By Anthony W. Hawks
Among the 18-plus competing balanced budget amendments (BBA) now vying for the House Republican leadership’s endorsement is H.J. Res. 81, sponsored by first-term congressman and Tea Party favorite, Rep. Justin Amash (R-MI). What makes this proposal unusual is that Rep. Amash has not tinkered with the traditional BBA (currently H.J. Res. 2), but instead offers a novel approach that avoids many but not all of the flaws of competing BBAs. Here is the Amash proposal in its entirety:
“SECTION 1. Total outlays for a year shall not exceed the average annual revenue collected in the three prior years, adjusted in proportion to changes in population and inflation. Total outlays shall include all outlays of
the United States except those for payment of debt, and revenue shall include all revenue of the United States except that derived from borrowing.
“SECTION 2. Two-thirds of each House of Congress may by roll call vote declare an emergency and provide by law for specific outlays in excess of the limit in section 1. The declaration shall specify reasons for the emergency designation and shall limit the period in which outlays may exceed the limit in section 1 to no longer than one year.
“SECTION 3. All revenue in excess of outlays shall reduce the debt of the United States. Upon the retirement of such debt, revenue in excess of outlays shall be held by the Treasury to be used as specified in Section 2.
“SECTION 4. The Congress shall have power to enforce and implement this article by appropriate legislation.
“SECTION 5. This article shall take effect in the first year beginning at least 90 days following ratification, except that outlays shall not surpass the sum of the limit described in section 1 and the following portion of the prior year’s outlays exceeding that limit (excepting emergency outlays as provided for in section 2): nine-tenths in the first year, eight-ninths in the second, seven-eighths in the third, six-sevenths in the fourth, five-sixths in the fifth, four-fifths in the sixth, three-fourths in the seventh, two-thirds in the eighth, one-half in the ninth, and the limit shall bind in the tenth year and thereafter.”
As BBA drafts go, this one is fairly concise (only 280 words), which is not insignificant when crafting constitutional language. On the other hand, the Framers set an enviable standard for simple straightforward English, and regrettably the Amash BBA reads too much like a mathematical formula.
Aesthetics aside, the Amash BBA gets high marks for avoiding many of the doctrinal traps of the traditional BBA. For example:
— There is no reliance on estimates of outlays and receipts, which can be easily manipulated, but rather on actual revenue collected in the three prior years.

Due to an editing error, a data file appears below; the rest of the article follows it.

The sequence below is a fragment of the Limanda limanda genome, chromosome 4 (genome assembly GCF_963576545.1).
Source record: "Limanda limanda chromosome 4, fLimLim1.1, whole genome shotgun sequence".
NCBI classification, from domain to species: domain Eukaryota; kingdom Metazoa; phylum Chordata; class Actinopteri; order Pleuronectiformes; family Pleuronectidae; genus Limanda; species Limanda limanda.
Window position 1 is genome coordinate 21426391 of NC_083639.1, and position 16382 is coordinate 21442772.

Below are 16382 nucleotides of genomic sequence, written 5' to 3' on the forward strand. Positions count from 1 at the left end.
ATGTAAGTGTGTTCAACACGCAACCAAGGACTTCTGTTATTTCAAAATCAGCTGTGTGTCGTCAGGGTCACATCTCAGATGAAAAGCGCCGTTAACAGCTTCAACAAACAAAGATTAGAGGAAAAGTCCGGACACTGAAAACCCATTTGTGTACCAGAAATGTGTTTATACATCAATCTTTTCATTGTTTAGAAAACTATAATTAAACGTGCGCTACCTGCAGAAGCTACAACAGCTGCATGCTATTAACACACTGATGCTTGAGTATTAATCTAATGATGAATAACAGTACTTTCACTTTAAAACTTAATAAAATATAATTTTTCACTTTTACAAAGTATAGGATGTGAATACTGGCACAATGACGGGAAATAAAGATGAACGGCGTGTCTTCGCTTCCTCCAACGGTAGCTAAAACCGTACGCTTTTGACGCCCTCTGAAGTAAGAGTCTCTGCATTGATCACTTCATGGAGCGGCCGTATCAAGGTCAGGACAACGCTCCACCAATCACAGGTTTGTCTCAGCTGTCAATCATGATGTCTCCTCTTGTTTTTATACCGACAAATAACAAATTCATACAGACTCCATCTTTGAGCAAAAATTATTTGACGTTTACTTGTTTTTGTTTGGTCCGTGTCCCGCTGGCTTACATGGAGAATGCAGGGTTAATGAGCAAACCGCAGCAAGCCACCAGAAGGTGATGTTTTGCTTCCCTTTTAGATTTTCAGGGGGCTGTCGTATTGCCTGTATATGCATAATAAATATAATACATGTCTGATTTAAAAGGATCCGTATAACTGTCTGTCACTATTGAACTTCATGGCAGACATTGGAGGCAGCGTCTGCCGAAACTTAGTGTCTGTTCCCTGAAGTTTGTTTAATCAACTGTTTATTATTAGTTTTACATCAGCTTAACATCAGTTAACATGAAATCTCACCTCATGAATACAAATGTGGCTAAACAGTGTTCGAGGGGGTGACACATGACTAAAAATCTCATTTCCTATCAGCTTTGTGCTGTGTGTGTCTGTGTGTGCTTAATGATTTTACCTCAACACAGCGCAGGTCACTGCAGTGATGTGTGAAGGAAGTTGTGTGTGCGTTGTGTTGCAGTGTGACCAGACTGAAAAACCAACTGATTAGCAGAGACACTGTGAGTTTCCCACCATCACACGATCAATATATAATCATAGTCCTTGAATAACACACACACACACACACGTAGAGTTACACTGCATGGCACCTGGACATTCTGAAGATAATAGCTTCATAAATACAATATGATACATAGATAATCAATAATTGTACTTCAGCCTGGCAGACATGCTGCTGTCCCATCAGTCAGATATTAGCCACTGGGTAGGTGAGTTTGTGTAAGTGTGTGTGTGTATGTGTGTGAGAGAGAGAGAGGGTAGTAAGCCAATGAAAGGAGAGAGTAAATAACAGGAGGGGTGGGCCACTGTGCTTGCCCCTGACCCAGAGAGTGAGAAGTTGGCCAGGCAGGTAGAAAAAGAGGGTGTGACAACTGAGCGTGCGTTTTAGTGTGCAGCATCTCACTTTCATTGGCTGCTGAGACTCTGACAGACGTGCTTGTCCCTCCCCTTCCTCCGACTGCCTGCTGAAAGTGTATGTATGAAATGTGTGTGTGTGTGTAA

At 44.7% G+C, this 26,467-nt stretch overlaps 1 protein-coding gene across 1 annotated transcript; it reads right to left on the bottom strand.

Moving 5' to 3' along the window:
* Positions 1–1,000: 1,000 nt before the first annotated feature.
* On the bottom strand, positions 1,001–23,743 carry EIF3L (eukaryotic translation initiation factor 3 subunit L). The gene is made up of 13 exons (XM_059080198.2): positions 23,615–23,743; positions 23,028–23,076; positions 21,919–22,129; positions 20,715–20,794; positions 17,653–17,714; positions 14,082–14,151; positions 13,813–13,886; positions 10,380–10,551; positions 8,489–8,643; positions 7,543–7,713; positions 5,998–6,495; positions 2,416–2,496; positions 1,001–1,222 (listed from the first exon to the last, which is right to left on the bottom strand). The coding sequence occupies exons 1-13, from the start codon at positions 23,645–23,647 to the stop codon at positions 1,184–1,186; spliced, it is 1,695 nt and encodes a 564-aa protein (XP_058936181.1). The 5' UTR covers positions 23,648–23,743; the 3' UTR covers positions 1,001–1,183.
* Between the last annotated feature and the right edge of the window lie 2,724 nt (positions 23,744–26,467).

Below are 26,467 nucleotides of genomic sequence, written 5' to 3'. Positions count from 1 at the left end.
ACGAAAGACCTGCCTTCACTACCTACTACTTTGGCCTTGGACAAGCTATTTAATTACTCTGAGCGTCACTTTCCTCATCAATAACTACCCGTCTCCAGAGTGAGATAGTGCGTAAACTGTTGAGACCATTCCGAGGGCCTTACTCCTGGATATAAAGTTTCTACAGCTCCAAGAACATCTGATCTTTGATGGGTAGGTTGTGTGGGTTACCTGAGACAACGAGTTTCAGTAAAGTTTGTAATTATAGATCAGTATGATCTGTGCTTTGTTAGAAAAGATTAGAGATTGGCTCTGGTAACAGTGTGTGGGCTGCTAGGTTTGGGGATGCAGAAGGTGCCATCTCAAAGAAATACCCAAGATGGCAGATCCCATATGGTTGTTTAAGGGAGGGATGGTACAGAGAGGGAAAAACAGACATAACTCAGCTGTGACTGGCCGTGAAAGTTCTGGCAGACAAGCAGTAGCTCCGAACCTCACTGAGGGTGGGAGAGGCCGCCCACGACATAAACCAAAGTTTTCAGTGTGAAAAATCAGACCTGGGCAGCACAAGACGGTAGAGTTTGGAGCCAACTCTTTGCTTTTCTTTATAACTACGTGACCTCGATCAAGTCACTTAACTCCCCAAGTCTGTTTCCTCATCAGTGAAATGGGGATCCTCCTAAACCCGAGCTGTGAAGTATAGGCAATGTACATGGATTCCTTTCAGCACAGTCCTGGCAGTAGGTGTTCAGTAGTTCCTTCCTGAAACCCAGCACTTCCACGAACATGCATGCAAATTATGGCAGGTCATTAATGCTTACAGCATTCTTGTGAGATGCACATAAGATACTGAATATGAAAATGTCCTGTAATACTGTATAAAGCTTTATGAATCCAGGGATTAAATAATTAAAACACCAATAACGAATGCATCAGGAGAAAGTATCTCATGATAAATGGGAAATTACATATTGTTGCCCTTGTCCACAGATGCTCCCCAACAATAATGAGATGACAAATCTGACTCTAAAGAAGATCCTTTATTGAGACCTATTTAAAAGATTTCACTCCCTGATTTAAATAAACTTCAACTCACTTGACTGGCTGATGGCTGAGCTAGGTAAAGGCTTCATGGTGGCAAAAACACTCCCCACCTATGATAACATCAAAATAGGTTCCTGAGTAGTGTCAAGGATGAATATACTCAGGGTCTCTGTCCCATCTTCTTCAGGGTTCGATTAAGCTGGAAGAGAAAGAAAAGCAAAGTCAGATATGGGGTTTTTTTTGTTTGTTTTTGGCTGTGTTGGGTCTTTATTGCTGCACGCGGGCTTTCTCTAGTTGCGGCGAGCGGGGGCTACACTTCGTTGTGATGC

— There is no provision turning the debt ceiling statute into a constitutional mandate that punishes the American people with threats of government shutdowns and national default – threats that could now become real because of a super-majority voting requirement.
— There is no super-majority requirement to pass a “bill to increase revenue,” which could stymie tax and non-tax legislation alike. Republicans are fond of saying that we must increase revenue through economic growth, not tax increases. Would every bill promoting economic growth now be subject to a super-majority vote?
— There is no waiver for declared war or “imminent and serious military threat to national security,” which would cause the BBA to be still-born since we are now in a constant state of military conflict, and the “Authorization for Use of Military Force” (Public Law 107-40) enacted on September 18, 2001 following the 9/11 attacks has never been repealed.
— There is no spending cap based on some percentage of GDP, which would again punish the American people with threats of government shutdowns and national default – only now the Treasury could not even expend monies on essential programs (including the national debt and our troops in combat) once the cap was reached, absent a super-majority waiver.
On the other hand, the Amash BBA has technical problems of its own. Sections 1, 2, and 5, for example, all use the word “year” without clarifying whether it is the calendar or fiscal year that would be followed. This is a problem because fiscal year is the only option that makes any sense. Congress should have the authority and discretion under Section 4 to implement Section 1 and Section 2 using a fiscal year, but this option would not be available under Section 5, which by its own language determines the effective date of the amendment.
Regardless, the natural meaning of “year” is “calendar year”, and this is particularly true of Sections 2 and 5. If so, then for internal consistency Section 1 and would have to use a calendar year as well, which in turn would force Congress to change the current fiscal year (October 1 to September 30) to a calendar year.
I do not believe that this is Rep. Amash’s intent, but if so, then his proposal needs to be re-drafted to refer specifically to “fiscal year.” Similarly, it is puzzling why Rep. Amash has chosen to use the word “revenue” in Sections 1 and 3 instead of the more commonly used “receipts,” which is the word found in H.J. Res. 2 and other more traditional BBAs. Presumably, they are intended to be synonymous.
In any event, let’s assume that the Amash BBA is in effect for FY 2011, and that Congress adopts a fiscal year and “total receipts” approach. How would the “total outlays” limit in Section 1 be calculated exactly for FY 2011? As I read the Amash language, there are three steps to follow, none of which are completely clear.
First, whose numbers would we use for the calculations and how exact should they be? According to the OMB website, Historical Table 1.1 indicates that the total outlay numbers were $2,523,991,000,000 for FY 2008; $2,104,989,000,000 for FY 2009; and $2,162,724,000,000 for FY 2010. Assuming that it is permissible under the Amash BBA to round off to the nearest million, then the “average annual revenue collected” would be $2,263,901,300,000 for the 3-year period from FY 2008 to FY 2010.